Team LivGastro provides utility based model of care that integrates specialists, primary care , laboratory, imaging and other health services to give patients a convenient and superior outcome along with a pleasant experience. Since we primarily focus on outdoor-patient care, on the site instant testing along with detailed and accurate results, we enable our patients and their families save
a lot of effort, time and money.
Chronic gastroesophageal reflux disease or GERD is considered to cause most benign strictures in the esophagus. Commonly known as ‘Peptic Strictures’, these generally occur in the distal esophagus and are shorter in length. As for proper diagnosis, even though symptoms such as difficulty in swallowing solid food, old history of GERD are often considered, endoscopy and barium meal swallow proves most accurate. As for the dilatory process, both endoscopy and dilation may be performed in one session.
Esophageal dilation is usually performed as ambulatory outpatient procedure using conscious sedation (topical anesthetic Oropharynx). However, sedation may not be required for uncomplicated bougie dilation for patients undergoing recurring procedures, while adequate Oropharyngeal topical anesthesia (1% lidocaine solution spray) serves the purpose.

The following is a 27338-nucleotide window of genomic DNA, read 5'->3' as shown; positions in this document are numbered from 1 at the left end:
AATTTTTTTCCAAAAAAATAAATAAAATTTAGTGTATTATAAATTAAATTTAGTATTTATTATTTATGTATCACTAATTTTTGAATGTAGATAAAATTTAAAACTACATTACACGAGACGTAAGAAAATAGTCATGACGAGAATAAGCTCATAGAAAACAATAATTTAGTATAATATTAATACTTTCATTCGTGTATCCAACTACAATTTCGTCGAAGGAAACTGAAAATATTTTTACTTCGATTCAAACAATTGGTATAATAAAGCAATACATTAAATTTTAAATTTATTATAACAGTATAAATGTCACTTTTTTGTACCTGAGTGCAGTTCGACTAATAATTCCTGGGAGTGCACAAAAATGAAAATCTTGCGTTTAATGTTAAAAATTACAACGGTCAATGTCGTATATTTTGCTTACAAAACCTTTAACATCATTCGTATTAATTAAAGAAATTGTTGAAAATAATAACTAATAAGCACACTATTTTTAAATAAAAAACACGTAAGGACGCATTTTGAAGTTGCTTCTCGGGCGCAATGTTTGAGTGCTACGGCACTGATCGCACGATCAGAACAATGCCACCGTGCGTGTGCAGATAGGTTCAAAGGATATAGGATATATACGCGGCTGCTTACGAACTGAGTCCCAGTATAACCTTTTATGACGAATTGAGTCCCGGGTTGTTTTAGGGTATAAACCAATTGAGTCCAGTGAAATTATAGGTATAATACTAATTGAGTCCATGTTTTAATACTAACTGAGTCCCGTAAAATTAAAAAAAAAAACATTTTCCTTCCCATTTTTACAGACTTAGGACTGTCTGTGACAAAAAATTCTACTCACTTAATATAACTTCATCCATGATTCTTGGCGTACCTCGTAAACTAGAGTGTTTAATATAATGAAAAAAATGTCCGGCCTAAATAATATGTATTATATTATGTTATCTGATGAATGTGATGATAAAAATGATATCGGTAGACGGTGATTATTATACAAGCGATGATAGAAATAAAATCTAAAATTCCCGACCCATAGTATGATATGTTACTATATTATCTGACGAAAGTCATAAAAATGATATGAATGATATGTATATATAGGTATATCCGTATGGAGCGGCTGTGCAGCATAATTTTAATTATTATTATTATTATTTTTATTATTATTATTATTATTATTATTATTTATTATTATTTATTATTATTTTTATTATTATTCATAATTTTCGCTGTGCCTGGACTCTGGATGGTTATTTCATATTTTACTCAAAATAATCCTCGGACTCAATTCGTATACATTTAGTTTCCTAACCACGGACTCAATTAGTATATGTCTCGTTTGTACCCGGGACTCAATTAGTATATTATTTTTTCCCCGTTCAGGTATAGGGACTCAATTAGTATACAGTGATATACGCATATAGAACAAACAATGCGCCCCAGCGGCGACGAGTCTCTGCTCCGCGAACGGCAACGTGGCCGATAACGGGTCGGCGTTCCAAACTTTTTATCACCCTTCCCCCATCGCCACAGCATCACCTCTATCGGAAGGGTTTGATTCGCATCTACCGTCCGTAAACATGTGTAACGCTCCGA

As for dilators, there are two broad categories – (a) Mechanical (push-type or bougie); (b) Balloon type. Both types may or may not be used with a guide-wire. Among the mechanical dilators, the most commonly used is the Maloney (Medovations, USA) bougie dilator which is made of rubber, containing mercury or tungsten. It features a tapered tip and can be freely passed, sans any guide-wire. Yet another push-type dilator, the Savary-Gillard (Wilson-Cook, USA) is a tapered thermoplastic dilator that needs a guide-wire. Also used are the earlier rounded tip dilator (Hurst, Medovations, USA) and the wire-guided metallic olive-tip dilator (Eder-Puetow, Eder Instruments, USA). However, the dilation of the stricture take place by longitudinal force as well as radial force in progressive way as the larger part of the dilator passes through the stricture.
Balloon dilators, on the other hand, are passed through scope (TTS), while the dilation takes place by radial force as the balloon expands. Contemporary models of TTS balloon dilators (Boston Scientific Corp, USA) feature guide-wire competence, enabling expansion in three different dimensions at 1.5 mm increments, sans change of balloons.
Esophageal benign stricture dilation proves challenging, yet rewarding procedure for endoscopists all over our lonely planet. However, what matters most are endurance and the will to provide relief for the patient than craving for ultra-modern equipment.